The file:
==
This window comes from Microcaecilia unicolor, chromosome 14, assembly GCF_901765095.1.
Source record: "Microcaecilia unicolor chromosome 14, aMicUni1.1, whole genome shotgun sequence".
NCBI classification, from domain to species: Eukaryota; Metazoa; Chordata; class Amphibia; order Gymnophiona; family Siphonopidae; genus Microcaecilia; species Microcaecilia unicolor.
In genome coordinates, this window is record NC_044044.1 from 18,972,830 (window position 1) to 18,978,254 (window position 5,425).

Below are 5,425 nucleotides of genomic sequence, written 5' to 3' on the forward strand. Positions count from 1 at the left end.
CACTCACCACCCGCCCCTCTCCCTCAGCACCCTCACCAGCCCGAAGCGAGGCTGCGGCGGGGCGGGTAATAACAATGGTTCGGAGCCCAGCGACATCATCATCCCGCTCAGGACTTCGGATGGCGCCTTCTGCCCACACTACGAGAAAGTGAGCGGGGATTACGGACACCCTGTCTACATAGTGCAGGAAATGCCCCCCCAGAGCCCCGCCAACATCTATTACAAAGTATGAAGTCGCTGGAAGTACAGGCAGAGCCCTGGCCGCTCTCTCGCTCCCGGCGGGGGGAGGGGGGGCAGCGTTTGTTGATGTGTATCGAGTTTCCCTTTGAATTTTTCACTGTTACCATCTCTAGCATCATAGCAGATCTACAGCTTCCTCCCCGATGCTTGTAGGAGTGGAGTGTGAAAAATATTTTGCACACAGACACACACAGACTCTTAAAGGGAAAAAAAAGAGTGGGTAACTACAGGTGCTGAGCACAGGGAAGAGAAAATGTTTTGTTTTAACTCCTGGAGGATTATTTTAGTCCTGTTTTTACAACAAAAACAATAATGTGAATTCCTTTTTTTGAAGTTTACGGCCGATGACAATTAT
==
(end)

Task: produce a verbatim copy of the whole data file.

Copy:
This window comes from Microcaecilia unicolor, chromosome 14, assembly GCF_901765095.1.
Source record: "Microcaecilia unicolor chromosome 14, aMicUni1.1, whole genome shotgun sequence".
NCBI classification, from domain to species: Eukaryota; Metazoa; Chordata; class Amphibia; order Gymnophiona; family Siphonopidae; genus Microcaecilia; species Microcaecilia unicolor.
In genome coordinates, this window is record NC_044044.1 from 18,972,830 (window position 1) to 18,978,254 (window position 5,425).

Below are 5,425 nucleotides of genomic sequence, written 5' to 3' on the forward strand. Positions count from 1 at the left end.
CACTCACCACCCGCCCCTCTCCCTCAGCACCCTCACCAGCCCGAAGCGAGGCTGCGGCGGGGCGGGTAATAACAATGGTTCGGAGCCCAGCGACATCATCATCCCGCTCAGGACTTCGGATGGCGCCTTCTGCCCACACTACGAGAAAGTGAGCGGGGATTACGGACACCCTGTCTACATAGTGCAGGAAATGCCCCCCCAGAGCCCCGCCAACATCTATTACAAAGTATGAAGTCGCTGGAAGTACAGGCAGAGCCCTGGCCGCTCTCTCGCTCCCGGCGGGGGGAGGGGGGGCAGCGTTTGTTGATGTGTATCGAGTTTCCCTTTGAATTTTTCACTGTTACCATCTCTAGCATCATAGCAGATCTACAGCTTCCTCCCCGATGCTTGTAGGAGTGGAGTGTGAAAAATATTTTGCACACAGACACACACAGACTCTTAAAGGGAAAAAAAAGAGTGGGTAACTACAGGTGCTGAGCACAGGGAAGAGAAAATGTTTTGTTTTAACTCCTGGAGGATTATTTTAGTCCTGTTTTTACAACAAAAACAATAATGTGAATTCCTTTTTTTGAAGTTTACGGCCGATGACAATTAT